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Police under fire after Ficksburg protester’s death

The death of Andries Tatane at the hands of police officers has forced South Africans to question the direction in which the nation's law-enforcement body is moving.

Tatane, a teacher, activist, husband and father of two young sons, was among a group of about 4 000 Meqheleng township residents who marched on the Ficksburg municipal offices in the Free State on Wednesday to complain about poor service delivery. The event took a turn for the worse when law enforcement officials, armed with water cannons, batons and rubber bullets challenged the already agitated demonstrators.

According to witnesses, Tatane was protecting a group of elderly people who were being targeted by a police water cannon and had challenged the police to aim the cannon at him instead when he was attacked.

Video footage of the incident, captured by the South African Broadcasting Corporation (SABC), shows an unarmed Tatane being beaten by six officers. He is then seen collapsing, with blood streaming down his chest. Tatane died of his injuries about 20 minutes later.

The next day, angry Meqheleng youths burnt down a Department of Home Affairs office, a Department of Public Works building and a library. Armed with rocks and petrol bombs, they barricaded streets in the township and faced off against police.

Policemen arrested
After the incident, police confirmed that those believed to have been involved in Tatane's death had not been suspended, but rather transferred to other areas. On Saturday, after an investigation by the Independent Complaints Directorate (ICD), six members of Bloemfontein's public order police unit were arrested. The six appeared in court on Monday with a large group of demonstrators protesting outside.

The African National Congress, which welcomed the ICD's swift action in arresting the officers, has called for calm in Ficksburg and said the matter should now be left in the hands of the judiciary.

Also on Monday, the ICD confirmed that Tatane had been shot dead but would not confirm whether the wound was caused by a rubber bullet. Beeld newspaper has reported that two rubber bullets were removed from Tatane's body during an autopsy.

Response to Tatane's death
Shortly after the incident, the ANC released a statement through its spokesperson Jackson Mthembu condemning the "brutal beating of the man to death" and the "apartheid-era police strong-arm tactics" used by members of the South African Police Service (SAPS).

The party also expressed concern over the SABC's decision to air the footage on prime time news and called on the Independent Communications Authority of South Africa (Icasa) to investigate whether the broadcaster had overstepped its mandate. But the SABC maintains that the footage was carried with a warning and that it reports what happened without prejudice.

While the incident drew horrified reactions from across the nation, the office of national police commissioner Bheki Cele at first declined to comment and Police Minister Nathi Mthethwa berated citizens for "provoking and taunting" police.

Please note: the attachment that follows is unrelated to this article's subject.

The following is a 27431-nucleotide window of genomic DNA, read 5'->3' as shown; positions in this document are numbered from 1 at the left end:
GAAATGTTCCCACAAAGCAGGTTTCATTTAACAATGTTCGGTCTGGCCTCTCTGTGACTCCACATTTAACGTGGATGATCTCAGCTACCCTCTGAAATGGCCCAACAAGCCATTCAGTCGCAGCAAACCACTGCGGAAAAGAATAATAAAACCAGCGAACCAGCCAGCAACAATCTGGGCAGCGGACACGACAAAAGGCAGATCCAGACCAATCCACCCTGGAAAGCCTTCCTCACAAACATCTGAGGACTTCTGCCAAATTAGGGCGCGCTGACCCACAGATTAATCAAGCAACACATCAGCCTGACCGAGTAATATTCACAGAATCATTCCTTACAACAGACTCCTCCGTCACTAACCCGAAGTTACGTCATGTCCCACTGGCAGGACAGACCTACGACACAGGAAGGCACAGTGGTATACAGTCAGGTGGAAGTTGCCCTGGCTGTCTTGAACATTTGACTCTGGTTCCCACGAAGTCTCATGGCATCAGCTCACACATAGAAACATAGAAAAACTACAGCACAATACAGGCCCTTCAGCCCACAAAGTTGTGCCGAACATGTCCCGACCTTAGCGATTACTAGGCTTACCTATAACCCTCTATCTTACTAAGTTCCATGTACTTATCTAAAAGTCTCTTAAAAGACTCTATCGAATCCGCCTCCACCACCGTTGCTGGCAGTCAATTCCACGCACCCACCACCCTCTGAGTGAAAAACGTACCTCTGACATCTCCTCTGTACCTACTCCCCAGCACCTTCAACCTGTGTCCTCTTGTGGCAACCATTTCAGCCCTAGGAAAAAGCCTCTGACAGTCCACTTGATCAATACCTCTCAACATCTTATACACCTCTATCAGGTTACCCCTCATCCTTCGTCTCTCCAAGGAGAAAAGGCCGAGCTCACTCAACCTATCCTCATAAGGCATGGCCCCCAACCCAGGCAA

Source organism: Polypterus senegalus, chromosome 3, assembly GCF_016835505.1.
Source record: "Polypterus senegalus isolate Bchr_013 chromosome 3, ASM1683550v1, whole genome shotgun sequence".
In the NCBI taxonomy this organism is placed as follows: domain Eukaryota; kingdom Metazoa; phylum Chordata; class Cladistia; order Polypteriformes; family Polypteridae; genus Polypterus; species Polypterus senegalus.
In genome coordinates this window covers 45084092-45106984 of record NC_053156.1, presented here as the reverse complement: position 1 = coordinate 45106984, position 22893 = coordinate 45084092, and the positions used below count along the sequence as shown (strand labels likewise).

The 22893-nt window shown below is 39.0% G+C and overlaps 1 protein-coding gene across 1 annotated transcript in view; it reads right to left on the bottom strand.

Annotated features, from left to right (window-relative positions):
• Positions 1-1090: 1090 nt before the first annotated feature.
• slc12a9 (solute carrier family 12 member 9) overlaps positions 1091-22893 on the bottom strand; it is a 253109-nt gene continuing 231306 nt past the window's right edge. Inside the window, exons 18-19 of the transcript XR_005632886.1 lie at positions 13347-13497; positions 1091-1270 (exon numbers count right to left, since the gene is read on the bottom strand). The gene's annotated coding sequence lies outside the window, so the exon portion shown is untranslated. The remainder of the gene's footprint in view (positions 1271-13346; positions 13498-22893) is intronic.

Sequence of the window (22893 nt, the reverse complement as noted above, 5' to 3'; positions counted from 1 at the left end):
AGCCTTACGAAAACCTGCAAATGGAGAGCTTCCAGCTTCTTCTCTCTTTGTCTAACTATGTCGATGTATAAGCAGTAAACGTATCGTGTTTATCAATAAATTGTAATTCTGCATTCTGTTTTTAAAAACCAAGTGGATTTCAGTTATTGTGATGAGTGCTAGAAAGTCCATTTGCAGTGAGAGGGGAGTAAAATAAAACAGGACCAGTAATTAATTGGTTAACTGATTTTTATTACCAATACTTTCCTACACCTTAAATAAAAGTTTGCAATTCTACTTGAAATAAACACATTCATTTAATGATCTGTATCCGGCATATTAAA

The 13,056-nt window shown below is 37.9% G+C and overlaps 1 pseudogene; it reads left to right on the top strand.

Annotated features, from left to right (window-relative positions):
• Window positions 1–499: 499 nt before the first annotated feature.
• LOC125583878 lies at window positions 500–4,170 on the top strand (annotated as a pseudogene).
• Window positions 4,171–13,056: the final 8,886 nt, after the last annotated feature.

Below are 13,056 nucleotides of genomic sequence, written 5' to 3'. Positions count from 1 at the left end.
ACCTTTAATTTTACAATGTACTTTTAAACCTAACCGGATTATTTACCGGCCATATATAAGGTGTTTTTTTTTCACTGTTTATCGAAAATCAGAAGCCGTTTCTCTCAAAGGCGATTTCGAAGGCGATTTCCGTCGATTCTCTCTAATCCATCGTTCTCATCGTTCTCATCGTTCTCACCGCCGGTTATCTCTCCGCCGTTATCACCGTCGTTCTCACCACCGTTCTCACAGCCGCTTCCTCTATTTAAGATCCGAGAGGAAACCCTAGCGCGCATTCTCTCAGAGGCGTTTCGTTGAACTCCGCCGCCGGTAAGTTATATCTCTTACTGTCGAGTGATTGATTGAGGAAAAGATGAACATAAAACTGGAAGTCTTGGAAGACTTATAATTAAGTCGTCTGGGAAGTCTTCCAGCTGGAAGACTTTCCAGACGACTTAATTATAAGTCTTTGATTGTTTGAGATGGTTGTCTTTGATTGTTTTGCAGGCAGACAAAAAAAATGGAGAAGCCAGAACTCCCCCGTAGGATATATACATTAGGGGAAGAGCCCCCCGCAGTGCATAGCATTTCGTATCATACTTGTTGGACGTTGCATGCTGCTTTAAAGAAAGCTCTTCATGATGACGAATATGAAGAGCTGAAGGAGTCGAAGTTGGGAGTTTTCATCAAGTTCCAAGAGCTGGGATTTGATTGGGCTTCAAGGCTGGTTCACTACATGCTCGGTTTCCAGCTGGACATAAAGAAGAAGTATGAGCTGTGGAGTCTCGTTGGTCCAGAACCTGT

Cele later said that action would be taken against those who had been involved in Tatane's death, and Mthethwa asked for the public to allow the law to run its course. Although the police department has extended its condolences to the Tatane family, neither Cele nor Mthethwa have met with the family in person.

There was also little comment from the office of president Jacob Zuma who was in China last week, attending a summit for leaders of the developing countries economic groups Brics (representing Brazil, Russia, India, China and South Africa).

At the weekend Seipei Tatane, the sister of the slain man, told the Sunday Independent that although the family has read of condolences from the president and from political parties, they felt his death was being used as a "political football".

Increasing police brutality
Observers have noted the increasing brutality of the police force over the past few years. In 2009, Cele raised eyebrows when he called for a change to legislation that would allow police offers greater freedom to shoot at suspects. Cele, who also reorganised the police force to reflect greater militarisation and a more army-like structure, was supported by both Mthethwa and Zuma in his call to "shoot to kill".

In its 2010 annual report, the ICD said it had investigated 1 769 cases of people dying in police custody or as a result of police action. The ICD said that in the Free State alone, seven suspects died while being arrested and 47 died as a result of police action or in police custody. Despite this, Free State police maintain that Tatane's death was an isolated incident.

David Bruce, a senior researcher with the Centre for the Study of Violence and Reconciliation, has said that the incident should not be viewed in isolation but rather as a manifestation of a systemic problem.

"This incident [reaffirms] evidence of an emerging pattern of brutality by police responding to service delivery demonstrations — at a time when the number of killings and serious non-fatal assaults by police are at extremely high levels," he told the Independent.

Since Tatane's death, there seems to be some recognition within the government of the growing tendency of police to commit acts of violence in the execution of their duties. Speaking at an election rally over the weekend, ANC secretary general Gwede Mantashe highlighted a "concerning culture" growing in the police force that needed to be changed.

Read Chris Roper's column on police brutality

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